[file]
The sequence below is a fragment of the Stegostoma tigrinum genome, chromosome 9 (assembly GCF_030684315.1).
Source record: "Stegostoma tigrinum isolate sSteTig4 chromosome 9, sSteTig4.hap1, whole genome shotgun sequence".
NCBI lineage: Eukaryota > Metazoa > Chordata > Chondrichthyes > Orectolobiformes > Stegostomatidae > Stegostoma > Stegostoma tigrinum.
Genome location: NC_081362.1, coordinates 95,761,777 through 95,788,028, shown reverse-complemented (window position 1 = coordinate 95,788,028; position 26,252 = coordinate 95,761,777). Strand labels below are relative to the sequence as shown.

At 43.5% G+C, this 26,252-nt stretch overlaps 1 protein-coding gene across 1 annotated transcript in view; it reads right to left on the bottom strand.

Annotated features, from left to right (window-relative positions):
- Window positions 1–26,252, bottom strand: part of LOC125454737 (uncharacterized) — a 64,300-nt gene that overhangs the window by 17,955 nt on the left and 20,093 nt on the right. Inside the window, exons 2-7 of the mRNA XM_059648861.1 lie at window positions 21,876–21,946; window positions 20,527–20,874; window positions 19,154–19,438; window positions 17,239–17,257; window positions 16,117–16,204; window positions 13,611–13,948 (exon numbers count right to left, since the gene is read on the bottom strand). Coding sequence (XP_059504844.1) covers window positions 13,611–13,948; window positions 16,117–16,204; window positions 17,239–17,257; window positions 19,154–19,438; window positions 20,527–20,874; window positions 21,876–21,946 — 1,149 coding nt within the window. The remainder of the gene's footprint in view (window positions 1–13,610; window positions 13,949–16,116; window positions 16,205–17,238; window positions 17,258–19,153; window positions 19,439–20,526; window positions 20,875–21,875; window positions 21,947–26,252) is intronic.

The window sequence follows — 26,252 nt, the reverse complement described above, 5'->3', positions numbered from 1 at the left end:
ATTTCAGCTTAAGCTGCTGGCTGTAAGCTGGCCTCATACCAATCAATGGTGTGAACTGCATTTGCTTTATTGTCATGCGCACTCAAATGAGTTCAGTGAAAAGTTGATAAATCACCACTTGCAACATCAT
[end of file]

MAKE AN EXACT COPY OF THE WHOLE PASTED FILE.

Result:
The sequence below is a fragment of the Stegostoma tigrinum genome, chromosome 9 (assembly GCF_030684315.1).
Source record: "Stegostoma tigrinum isolate sSteTig4 chromosome 9, sSteTig4.hap1, whole genome shotgun sequence".
NCBI lineage: Eukaryota > Metazoa > Chordata > Chondrichthyes > Orectolobiformes > Stegostomatidae > Stegostoma > Stegostoma tigrinum.
Genome location: NC_081362.1, coordinates 95,761,777 through 95,788,028, shown reverse-complemented (window position 1 = coordinate 95,788,028; position 26,252 = coordinate 95,761,777). Strand labels below are relative to the sequence as shown.

At 43.5% G+C, this 26,252-nt stretch overlaps 1 protein-coding gene across 1 annotated transcript in view; it reads right to left on the bottom strand.

Annotated features, from left to right (window-relative positions):
- Window positions 1–26,252, bottom strand: part of LOC125454737 (uncharacterized) — a 64,300-nt gene that overhangs the window by 17,955 nt on the left and 20,093 nt on the right. Inside the window, exons 2-7 of the mRNA XM_059648861.1 lie at window positions 21,876–21,946; window positions 20,527–20,874; window positions 19,154–19,438; window positions 17,239–17,257; window positions 16,117–16,204; window positions 13,611–13,948 (exon numbers count right to left, since the gene is read on the bottom strand). Coding sequence (XP_059504844.1) covers window positions 13,611–13,948; window positions 16,117–16,204; window positions 17,239–17,257; window positions 19,154–19,438; window positions 20,527–20,874; window positions 21,876–21,946 — 1,149 coding nt within the window. The remainder of the gene's footprint in view (window positions 1–13,610; window positions 13,949–16,116; window positions 16,205–17,238; window positions 17,258–19,153; window positions 19,439–20,526; window positions 20,875–21,875; window positions 21,947–26,252) is intronic.

The window sequence follows — 26,252 nt, the reverse complement described above, 5'->3', positions numbered from 1 at the left end:
ATTTCAGCTTAAGCTGCTGGCTGTAAGCTGGCCTCATACCAATCAATGGTGTGAACTGCATTTGCTTTATTGTCATGCGCACTCAAATGAGTTCAGTGAAAAGTTGATAAATCACCACTTGCAACATCAT